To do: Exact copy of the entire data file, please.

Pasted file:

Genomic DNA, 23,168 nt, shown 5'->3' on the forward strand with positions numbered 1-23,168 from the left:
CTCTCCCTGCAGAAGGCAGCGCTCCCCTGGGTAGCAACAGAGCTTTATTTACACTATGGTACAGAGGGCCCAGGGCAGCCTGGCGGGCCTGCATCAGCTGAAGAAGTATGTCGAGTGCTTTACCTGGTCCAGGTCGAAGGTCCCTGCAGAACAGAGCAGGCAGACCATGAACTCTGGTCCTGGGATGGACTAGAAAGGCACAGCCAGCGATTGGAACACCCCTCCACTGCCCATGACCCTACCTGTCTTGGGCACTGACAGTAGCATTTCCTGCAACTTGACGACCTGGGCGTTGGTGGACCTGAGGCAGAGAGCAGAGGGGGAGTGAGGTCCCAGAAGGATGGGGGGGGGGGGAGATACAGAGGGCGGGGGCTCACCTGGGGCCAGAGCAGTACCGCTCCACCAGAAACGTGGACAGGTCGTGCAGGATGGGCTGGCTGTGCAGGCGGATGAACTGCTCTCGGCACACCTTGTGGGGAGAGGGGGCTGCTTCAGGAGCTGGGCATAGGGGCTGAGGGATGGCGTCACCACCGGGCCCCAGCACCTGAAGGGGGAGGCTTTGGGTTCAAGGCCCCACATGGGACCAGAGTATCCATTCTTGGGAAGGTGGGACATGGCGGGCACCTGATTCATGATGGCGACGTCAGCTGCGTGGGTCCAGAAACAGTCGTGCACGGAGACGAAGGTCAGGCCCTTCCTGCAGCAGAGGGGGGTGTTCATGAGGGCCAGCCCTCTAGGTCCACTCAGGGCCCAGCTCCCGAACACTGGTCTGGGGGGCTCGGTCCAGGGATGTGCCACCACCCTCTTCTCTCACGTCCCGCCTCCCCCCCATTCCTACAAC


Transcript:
Genomic DNA, 23,168 nt, shown 5'->3' on the forward strand with positions numbered 1-23,168 from the left:
CTCTCCCTGCAGAAGGCAGCGCTCCCCTGGGTAGCAACAGAGCTTTATTTACACTATGGTACAGAGGGCCCAGGGCAGCCTGGCGGGCCTGCATCAGCTGAAGAAGTATGTCGAGTGCTTTACCTGGTCCAGGTCGAAGGTCCCTGCAGAACAGAGCAGGCAGACCATGAACTCTGGTCCTGGGATGGACTAGAAAGGCACAGCCAGCGATTGGAACACCCCTCCACTGCCCATGACCCTACCTGTCTTGGGCACTGACAGTAGCATTTCCTGCAACTTGACGACCTGGGCGTTGGTGGACCTGAGGCAGAGAGCAGAGGGGGAGTGAGGTCCCAGAAGGATGGGGGGGGGGGGAGATACAGAGGGCGGGGGCTCACCTGGGGCCAGAGCAGTACCGCTCCACCAGAAACGTGGACAGGTCGTGCAGGATGGGCTGGCTGTGCAGGCGGATGAACTGCTCTCGGCACACCTTGTGGGGAGAGGGGGCTGCTTCAGGAGCTGGGCATAGGGGCTGAGGGATGGCGTCACCACCGGGCCCCAGCACCTGAAGGGGGAGGCTTTGGGTTCAAGGCCCCACATGGGACCAGAGTATCCATTCTTGGGAAGGTGGGACATGGCGGGCACCTGATTCATGATGGCGACGTCAGCTGCGTGGGTCCAGAAACAGTCGTGCACGGAGACGAAGGTCAGGCCCTTCCTGCAGCAGAGGGGGGTGTTCATGAGGGCCAGCCCTCTAGGTCCACTCAGGGCCCAGCTCCCGAACACTGGTCTGGGGGGCTCGGTCCAGGGATGTGCCACCACCCTCTTCTCTCACGTCCCGCCTCCCCCCCATTCCTACAAC